The timing of al-Hashimi's death sentence also threatens to upend Iraq's fragile power-sharing agreement that has been mired for more than a year in political infighting.

"It was regrettable that the judicial decision against him was issued at this particular time and he is still officially in his position, which could become a factor that does not help or may complicate efforts to achieve national reconciliation," Iraqi President Jalal Talabani said in a statement Monday.

Under the proposal, the three major governmental positions -- prime minister, president and parliament speaker -- were to be filled by members of the country's three largest ethnic groups: the Shiites, the Kurds and the Sunnis.

As late as July, the U.N. Security Council called on Iraq to carry out long-postponed political reconciliation talks, saying all sides need to refrain from making statements that could aggravate tensions over efforts to push for inclusive political talks and national reconciliation in Iraq.

Lawmaker Nada al-Jabouri, a member of al-Hashimi's Sunni-dominated Iraqiya political party, criticized the timing of the sentencing.

"Iraq is preparing for a big national reconciliation in the near future in order to achieve stability in this country," he said.

"This will not help."

There are also questions about what the sentencing means for already tense relations between Iraq and Turkey.

The two countries have been divided over Syria and the Kurdish militant group PKK, which has launched attacks from Iraq into Turkey for years in effort to gain Kurdish autonomy.

Shortly after al-Hashimi's sentence was announced, the Turkish Foreign Ministry said he could remain in Turkey for as long as he wants, according to media reports.

Al-Hashimi has refused to return to Iraq, saying he could not get a fair trial from a court backed by al-Maliki. Iraq's Supreme Judicial Council sentenced al-Hashimi to be hung for the killings of a female lawyer and an Iraqi army general, according to a court spokesman.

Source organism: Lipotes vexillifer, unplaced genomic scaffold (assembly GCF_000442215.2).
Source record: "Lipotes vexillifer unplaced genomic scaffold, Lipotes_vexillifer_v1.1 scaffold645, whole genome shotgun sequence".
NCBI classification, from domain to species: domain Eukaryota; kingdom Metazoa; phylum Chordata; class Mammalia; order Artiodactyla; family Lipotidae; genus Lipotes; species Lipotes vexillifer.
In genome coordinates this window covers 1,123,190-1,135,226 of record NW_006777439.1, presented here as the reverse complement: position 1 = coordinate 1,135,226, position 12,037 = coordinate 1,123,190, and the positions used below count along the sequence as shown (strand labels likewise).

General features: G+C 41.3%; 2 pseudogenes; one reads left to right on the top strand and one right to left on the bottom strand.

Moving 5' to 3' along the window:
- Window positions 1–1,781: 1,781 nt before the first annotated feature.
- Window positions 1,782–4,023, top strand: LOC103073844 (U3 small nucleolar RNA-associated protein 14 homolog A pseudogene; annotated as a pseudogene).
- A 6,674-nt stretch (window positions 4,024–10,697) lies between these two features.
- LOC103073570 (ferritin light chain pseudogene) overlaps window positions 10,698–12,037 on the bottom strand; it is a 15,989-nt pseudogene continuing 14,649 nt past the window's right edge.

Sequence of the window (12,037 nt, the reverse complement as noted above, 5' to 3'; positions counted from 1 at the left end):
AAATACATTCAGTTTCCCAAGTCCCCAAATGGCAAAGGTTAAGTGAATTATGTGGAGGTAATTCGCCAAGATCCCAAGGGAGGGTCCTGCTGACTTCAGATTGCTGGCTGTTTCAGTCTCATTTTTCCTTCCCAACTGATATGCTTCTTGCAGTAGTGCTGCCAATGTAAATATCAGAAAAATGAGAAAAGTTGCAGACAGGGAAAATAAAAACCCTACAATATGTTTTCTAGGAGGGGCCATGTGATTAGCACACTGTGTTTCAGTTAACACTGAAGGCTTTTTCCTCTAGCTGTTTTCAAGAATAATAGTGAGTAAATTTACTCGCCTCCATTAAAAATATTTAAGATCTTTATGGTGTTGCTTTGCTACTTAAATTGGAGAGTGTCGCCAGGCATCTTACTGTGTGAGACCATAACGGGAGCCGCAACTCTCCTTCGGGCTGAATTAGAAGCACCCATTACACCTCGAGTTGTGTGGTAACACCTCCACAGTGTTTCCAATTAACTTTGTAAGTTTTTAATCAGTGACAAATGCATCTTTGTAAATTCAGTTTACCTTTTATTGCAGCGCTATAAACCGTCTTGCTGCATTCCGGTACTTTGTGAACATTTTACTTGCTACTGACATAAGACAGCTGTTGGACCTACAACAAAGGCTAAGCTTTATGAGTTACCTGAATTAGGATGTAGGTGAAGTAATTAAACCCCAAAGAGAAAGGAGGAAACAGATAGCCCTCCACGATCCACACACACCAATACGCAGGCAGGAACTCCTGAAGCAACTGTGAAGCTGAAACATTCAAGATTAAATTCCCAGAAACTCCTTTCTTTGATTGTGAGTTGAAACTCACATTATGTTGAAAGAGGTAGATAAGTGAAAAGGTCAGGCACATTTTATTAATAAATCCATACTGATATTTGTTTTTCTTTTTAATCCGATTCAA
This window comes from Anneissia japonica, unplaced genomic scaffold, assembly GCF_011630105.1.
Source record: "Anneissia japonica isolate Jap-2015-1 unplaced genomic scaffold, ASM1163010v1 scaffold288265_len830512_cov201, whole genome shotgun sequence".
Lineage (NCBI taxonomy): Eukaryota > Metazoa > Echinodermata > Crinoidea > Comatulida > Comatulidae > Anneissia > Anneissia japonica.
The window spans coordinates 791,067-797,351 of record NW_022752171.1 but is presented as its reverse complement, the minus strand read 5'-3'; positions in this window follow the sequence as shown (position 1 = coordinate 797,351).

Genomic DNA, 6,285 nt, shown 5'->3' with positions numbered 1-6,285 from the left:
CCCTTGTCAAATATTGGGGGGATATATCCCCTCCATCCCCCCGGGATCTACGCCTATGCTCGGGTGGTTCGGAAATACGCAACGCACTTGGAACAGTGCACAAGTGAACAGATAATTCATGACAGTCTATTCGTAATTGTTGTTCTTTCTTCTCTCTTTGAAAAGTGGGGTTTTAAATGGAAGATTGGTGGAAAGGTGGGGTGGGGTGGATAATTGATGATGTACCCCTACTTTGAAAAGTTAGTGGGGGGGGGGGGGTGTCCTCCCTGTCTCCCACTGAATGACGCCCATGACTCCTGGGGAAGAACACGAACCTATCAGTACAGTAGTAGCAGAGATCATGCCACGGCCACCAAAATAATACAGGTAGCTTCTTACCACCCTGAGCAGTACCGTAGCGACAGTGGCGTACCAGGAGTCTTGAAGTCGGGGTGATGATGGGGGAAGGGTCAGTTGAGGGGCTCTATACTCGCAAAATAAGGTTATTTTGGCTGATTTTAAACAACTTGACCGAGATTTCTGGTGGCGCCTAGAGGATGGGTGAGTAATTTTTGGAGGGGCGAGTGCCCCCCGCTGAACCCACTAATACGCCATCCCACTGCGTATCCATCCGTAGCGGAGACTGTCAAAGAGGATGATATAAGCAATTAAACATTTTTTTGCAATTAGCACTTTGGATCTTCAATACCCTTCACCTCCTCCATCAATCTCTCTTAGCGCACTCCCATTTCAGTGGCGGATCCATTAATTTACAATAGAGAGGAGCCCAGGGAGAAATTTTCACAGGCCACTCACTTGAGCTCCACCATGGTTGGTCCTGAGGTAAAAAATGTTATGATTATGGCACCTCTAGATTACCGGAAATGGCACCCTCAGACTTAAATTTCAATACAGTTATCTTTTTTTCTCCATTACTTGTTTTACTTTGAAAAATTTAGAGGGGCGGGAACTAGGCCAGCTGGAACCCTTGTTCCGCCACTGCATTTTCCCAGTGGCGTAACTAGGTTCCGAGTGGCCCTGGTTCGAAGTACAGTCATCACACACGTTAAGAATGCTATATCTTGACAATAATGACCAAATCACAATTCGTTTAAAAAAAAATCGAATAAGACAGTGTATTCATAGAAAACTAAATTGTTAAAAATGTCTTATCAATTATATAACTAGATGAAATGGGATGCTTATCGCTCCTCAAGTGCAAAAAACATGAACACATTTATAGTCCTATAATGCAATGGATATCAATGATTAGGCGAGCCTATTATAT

Al-Hashimi can appeal the death sentence.

The arrest warrant for al-Hashimi was issued late last year after his Iraqiya party announced a boycott of Parliament, saying al-Maliki was cutting it out of the decision-making process. His Sunni-majority party has since ended its boycott.

The case appeared to largely rest on the purported confession of three men, who were identified as members of the vice president's security detail.

Iraqi state television aired video of the confessions in December, though al-Hashimi's supporters said the confessions were coerced. CNN has not been able to verify the identities of the three men.

Among the aired confessions was one by a man who detailed al-Hashimi's involvement in roadside bombings and shootings that targeted government and security officials in 2009.

Al-Hashimi fled the same day the arrest warrant was issued, first to Iraq's semiautonomous Kurdish region north of Baghdad. He then went to Turkey.

Iraq asked for help from Interpol, which issued a "red notice" that calls on the 190 countries that belong to the international police organization to help locate and arrest al-Hashimi.

No action appears to have been taken to return al-Hashimi to Baghdad. He currently is living in a government house in Istanbul.

Mohammed Tawfeeq reported from Baghdad; Chelsea J. Carter from Atlanta. CNN's Saad Abedine contributed to this report.